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Resource utilization and economic costs of care based on a randomized trial of vacuum-assisted closure therapy in the treatment of diabetic foot wounds.

Apelqvist, Jan LU ; Armstrong, David G; Lavery, Lawrence A and Boulton, Andrew J M (2008) In American Journal of Surgery 195. p.782-788
Abstract
BACKGROUND: To evaluate resource utilization and direct economic costs of care for patients treated with negative-pressure wound therapy (NPWT), using the Vacuum-Assisted Closure (V.A.C.) system, compared to standard moist wound therapy (MWT). METHODS: A total of 162 diabetic patients with post-amputation wounds (up to the trans-metatarsal level) entered a 16-week, randomized clinical trial. Patients randomized to V.A.C. (n = 77) received therapy with dressing changes every 48 hours. Control patients (n = 85) received standard MWT. Resource utilization, procedures, and direct costs were calculated and analyzed in this post hoc retrospective study. RESULTS: There was no difference between groups for in-patient hospital stay (number of... (More)
BACKGROUND: To evaluate resource utilization and direct economic costs of care for patients treated with negative-pressure wound therapy (NPWT), using the Vacuum-Assisted Closure (V.A.C.) system, compared to standard moist wound therapy (MWT). METHODS: A total of 162 diabetic patients with post-amputation wounds (up to the trans-metatarsal level) entered a 16-week, randomized clinical trial. Patients randomized to V.A.C. (n = 77) received therapy with dressing changes every 48 hours. Control patients (n = 85) received standard MWT. Resource utilization, procedures, and direct costs were calculated and analyzed in this post hoc retrospective study. RESULTS: There was no difference between groups for in-patient hospital stay (number of admissions or length of stay). More surgical procedures (including debridement) were required in the MWT group (120 vs 43 NPWT, P <.001). The average number of dressing changes performed per patient was 118.0 (range 12-226) for MWT versus 41 (6-140) for NPWT (P = .0001). The MWT group had 11 (range 0-106) outpatient treatment visits during the study versus 4 (range 0-47) in the NPWT group (P <.05). The average direct cost per patient treated for 8 weeks or longer (independent of clinical outcome) was $27,270 and $36,096 in the NPWT and MWT groups, respectively. The average total cost to achieve healing was $25,954 for patients treated with NPWT (n = 43) compared with $38,806 for the MWT group (n = 33). CONCLUSION: Treatment of diabetic patients with post amputation wounds using NPWT resulted in lower resource utilization and a greater proportion of patients obtaining wound healing at a lower overall cost of care when compared to MWT. (Less)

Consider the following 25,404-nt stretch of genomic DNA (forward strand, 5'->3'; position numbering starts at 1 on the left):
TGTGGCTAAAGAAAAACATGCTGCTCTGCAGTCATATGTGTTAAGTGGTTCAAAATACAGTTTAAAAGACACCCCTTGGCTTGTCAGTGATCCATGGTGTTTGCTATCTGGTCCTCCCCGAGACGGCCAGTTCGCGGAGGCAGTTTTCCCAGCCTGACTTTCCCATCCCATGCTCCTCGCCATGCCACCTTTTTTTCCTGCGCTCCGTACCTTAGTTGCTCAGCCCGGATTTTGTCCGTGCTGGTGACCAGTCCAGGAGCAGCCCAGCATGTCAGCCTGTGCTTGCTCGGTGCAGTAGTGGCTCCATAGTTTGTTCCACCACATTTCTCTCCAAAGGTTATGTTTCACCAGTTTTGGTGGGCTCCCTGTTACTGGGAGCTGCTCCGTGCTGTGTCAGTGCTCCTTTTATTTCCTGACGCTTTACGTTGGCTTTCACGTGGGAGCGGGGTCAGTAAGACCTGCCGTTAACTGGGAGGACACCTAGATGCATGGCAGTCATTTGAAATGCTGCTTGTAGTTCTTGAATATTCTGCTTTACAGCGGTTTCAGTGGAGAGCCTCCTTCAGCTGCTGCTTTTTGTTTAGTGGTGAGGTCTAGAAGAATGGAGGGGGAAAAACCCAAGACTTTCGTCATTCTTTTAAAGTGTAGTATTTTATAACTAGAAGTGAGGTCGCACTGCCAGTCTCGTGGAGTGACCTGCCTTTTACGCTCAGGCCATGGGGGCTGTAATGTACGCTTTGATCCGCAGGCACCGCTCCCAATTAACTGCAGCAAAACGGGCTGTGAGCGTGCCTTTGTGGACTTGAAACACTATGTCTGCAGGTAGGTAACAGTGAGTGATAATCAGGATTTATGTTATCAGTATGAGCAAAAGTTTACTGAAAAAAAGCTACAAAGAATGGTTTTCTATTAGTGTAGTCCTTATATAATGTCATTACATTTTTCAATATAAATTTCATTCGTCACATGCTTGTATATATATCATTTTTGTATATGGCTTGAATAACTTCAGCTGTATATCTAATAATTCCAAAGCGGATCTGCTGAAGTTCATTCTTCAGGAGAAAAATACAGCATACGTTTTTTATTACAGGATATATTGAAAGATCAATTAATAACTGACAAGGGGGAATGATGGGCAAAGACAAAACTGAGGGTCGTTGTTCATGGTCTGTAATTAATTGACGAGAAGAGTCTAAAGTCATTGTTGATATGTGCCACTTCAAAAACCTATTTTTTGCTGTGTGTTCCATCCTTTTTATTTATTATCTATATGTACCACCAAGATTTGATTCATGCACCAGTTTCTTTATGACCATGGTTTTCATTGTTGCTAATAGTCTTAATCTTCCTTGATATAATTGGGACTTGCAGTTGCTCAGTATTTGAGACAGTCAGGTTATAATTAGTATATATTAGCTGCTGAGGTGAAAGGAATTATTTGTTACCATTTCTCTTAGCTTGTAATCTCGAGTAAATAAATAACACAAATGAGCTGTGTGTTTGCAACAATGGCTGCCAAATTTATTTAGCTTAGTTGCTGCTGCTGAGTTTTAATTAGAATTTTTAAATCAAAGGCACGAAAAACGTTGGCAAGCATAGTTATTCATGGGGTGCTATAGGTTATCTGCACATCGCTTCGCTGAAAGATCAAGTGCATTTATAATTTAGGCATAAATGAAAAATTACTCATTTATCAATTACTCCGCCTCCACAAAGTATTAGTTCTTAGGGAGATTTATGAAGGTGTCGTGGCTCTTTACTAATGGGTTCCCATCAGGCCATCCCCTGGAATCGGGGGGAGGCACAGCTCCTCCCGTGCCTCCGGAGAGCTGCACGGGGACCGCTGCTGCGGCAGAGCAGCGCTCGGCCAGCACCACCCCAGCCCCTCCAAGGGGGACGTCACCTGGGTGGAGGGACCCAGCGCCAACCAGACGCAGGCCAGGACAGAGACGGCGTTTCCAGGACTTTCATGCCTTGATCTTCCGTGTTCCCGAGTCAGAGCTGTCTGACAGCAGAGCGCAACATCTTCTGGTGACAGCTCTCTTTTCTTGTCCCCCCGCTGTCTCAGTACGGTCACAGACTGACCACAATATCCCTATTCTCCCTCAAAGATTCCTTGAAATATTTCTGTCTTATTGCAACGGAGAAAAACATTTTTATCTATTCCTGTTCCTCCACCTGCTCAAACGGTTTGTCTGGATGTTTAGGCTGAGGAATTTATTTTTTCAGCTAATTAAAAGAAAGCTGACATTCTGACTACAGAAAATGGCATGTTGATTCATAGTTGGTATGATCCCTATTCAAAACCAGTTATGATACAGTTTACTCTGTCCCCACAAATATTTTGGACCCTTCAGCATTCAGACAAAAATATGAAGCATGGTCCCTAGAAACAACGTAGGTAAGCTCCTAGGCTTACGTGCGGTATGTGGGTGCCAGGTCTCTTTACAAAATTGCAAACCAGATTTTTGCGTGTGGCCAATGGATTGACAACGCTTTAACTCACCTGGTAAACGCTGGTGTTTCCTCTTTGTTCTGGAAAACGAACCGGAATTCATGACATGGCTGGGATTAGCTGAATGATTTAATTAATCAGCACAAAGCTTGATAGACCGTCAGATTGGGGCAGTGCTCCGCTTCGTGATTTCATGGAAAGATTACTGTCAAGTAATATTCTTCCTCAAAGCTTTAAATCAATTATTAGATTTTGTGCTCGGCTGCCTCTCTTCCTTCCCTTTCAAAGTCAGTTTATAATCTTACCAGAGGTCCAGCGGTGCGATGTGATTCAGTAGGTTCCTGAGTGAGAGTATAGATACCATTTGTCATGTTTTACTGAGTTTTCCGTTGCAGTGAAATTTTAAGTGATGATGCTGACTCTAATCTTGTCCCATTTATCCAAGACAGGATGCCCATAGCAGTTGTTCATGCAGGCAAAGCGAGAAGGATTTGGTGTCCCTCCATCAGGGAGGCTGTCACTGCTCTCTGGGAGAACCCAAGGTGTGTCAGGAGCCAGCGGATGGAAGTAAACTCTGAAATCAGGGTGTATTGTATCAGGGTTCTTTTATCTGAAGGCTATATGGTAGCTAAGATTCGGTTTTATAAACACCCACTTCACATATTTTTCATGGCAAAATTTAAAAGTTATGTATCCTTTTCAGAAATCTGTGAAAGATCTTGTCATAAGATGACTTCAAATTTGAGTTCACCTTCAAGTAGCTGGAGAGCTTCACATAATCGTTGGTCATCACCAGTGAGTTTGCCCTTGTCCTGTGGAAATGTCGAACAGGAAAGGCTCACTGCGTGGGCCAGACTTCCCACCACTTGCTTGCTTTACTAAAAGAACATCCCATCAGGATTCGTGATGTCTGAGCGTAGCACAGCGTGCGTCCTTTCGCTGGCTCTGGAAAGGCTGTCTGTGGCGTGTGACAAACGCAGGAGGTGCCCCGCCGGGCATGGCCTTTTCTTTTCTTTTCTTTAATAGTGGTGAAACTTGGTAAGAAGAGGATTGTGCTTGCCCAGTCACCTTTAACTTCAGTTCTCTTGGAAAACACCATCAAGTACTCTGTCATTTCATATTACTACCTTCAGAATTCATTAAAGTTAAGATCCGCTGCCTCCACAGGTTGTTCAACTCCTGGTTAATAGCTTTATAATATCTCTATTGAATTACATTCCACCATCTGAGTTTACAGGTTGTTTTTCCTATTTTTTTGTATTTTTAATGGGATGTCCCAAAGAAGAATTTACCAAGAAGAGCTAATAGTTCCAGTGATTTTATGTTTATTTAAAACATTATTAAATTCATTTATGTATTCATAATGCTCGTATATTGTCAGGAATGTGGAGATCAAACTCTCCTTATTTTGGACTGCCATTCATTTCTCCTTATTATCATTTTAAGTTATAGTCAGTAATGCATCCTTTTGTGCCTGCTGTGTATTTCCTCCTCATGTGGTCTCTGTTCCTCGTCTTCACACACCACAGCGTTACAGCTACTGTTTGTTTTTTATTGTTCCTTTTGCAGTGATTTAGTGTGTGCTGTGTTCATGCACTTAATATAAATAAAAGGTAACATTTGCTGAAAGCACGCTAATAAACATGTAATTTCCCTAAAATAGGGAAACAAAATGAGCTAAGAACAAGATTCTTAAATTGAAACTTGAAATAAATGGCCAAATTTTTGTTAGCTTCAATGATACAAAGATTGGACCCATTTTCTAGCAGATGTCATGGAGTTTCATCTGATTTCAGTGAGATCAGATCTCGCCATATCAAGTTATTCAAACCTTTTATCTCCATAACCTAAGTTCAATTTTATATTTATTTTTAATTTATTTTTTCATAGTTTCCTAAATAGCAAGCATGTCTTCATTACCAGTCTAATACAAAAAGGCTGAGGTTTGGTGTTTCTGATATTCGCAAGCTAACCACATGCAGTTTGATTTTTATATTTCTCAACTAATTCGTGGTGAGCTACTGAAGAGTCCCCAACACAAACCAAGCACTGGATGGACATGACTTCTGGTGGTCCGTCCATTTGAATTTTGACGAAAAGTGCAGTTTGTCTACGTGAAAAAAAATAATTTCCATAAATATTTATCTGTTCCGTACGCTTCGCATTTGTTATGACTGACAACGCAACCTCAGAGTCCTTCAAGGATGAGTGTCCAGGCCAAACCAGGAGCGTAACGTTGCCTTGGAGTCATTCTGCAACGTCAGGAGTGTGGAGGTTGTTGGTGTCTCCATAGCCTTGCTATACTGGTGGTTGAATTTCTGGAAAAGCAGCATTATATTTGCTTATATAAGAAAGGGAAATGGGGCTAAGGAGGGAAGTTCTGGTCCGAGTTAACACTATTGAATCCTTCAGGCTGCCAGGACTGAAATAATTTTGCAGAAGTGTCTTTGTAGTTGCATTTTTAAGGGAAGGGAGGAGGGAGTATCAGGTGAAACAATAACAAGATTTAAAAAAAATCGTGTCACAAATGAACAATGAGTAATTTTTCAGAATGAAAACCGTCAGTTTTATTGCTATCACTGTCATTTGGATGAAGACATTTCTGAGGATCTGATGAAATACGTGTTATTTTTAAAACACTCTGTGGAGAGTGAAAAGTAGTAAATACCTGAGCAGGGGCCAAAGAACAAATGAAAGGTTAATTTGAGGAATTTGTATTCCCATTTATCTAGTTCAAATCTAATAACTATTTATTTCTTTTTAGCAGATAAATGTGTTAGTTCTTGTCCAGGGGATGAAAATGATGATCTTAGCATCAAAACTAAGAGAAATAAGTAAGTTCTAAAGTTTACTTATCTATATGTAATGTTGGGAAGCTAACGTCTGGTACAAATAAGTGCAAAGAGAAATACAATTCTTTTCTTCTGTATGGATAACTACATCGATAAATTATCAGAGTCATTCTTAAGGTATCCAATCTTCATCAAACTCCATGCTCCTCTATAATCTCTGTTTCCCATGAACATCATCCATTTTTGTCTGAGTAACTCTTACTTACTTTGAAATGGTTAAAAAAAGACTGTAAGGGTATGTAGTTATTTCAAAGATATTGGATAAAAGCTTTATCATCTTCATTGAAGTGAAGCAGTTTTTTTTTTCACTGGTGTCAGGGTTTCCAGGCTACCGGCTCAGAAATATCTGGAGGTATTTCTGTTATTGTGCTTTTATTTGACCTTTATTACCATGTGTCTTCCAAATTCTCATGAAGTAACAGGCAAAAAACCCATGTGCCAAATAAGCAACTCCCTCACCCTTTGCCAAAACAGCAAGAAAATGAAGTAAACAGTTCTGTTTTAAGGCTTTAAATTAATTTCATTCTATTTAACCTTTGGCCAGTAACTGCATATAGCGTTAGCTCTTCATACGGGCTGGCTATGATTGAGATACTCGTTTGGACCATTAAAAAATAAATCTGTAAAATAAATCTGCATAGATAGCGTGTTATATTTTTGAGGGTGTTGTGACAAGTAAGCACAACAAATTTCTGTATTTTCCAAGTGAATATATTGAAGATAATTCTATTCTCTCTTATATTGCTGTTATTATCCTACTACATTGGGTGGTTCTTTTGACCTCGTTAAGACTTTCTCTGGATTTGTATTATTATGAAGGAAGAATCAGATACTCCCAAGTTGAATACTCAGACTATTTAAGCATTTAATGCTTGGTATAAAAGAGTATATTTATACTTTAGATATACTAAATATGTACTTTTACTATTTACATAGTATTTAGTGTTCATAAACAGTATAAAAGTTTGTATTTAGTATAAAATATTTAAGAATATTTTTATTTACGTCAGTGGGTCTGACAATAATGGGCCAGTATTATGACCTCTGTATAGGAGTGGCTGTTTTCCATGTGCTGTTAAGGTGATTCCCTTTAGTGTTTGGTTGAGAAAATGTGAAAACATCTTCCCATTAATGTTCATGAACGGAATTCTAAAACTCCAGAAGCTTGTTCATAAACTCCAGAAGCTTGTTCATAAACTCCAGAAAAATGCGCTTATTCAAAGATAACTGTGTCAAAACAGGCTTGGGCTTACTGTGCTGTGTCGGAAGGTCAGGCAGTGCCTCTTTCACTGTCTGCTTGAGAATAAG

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author
organization
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type
Contribution to journal
publication status
published
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in
American Journal of Surgery
volume
195
pages
782 - 788
publisher
Elsevier
external identifiers
  • pmid:18355797
  • wos:000256585700010
  • scopus:44349193355
ISSN
1879-1883
DOI
10.1016/j.amjsurg.2007.06.023
language
English
LU publication?
yes
id
eb14c9e8-06a2-4600-bbb4-898e3287f172 (old id 1052274)
alternative location
http://www.ncbi.nlm.nih.gov/pubmed/18355797?dopt=Abstract
date added to LUP
2008-04-01 08:45:05
date last changed
2017-08-06 04:48:33
@article{eb14c9e8-06a2-4600-bbb4-898e3287f172,
  abstract     = {BACKGROUND: To evaluate resource utilization and direct economic costs of care for patients treated with negative-pressure wound therapy (NPWT), using the Vacuum-Assisted Closure (V.A.C.) system, compared to standard moist wound therapy (MWT). METHODS: A total of 162 diabetic patients with post-amputation wounds (up to the trans-metatarsal level) entered a 16-week, randomized clinical trial. Patients randomized to V.A.C. (n = 77) received therapy with dressing changes every 48 hours. Control patients (n = 85) received standard MWT. Resource utilization, procedures, and direct costs were calculated and analyzed in this post hoc retrospective study. RESULTS: There was no difference between groups for in-patient hospital stay (number of admissions or length of stay). More surgical procedures (including debridement) were required in the MWT group (120 vs 43 NPWT, P &lt;.001). The average number of dressing changes performed per patient was 118.0 (range 12-226) for MWT versus 41 (6-140) for NPWT (P = .0001). The MWT group had 11 (range 0-106) outpatient treatment visits during the study versus 4 (range 0-47) in the NPWT group (P &lt;.05). The average direct cost per patient treated for 8 weeks or longer (independent of clinical outcome) was $27,270 and $36,096 in the NPWT and MWT groups, respectively. The average total cost to achieve healing was $25,954 for patients treated with NPWT (n = 43) compared with $38,806 for the MWT group (n = 33). CONCLUSION: Treatment of diabetic patients with post amputation wounds using NPWT resulted in lower resource utilization and a greater proportion of patients obtaining wound healing at a lower overall cost of care when compared to MWT.},
  author       = {Apelqvist, Jan and Armstrong, David G and Lavery, Lawrence A and Boulton, Andrew J M},
  issn         = {1879-1883},
  language     = {eng},
  pages        = {782--788},
  publisher    = {Elsevier},
  series       = {American Journal of Surgery},
  title        = {Resource utilization and economic costs of care based on a randomized trial of vacuum-assisted closure therapy in the treatment of diabetic foot wounds.},
  url          = {http://dx.doi.org/10.1016/j.amjsurg.2007.06.023},
  volume       = {195},
  year         = {2008},
}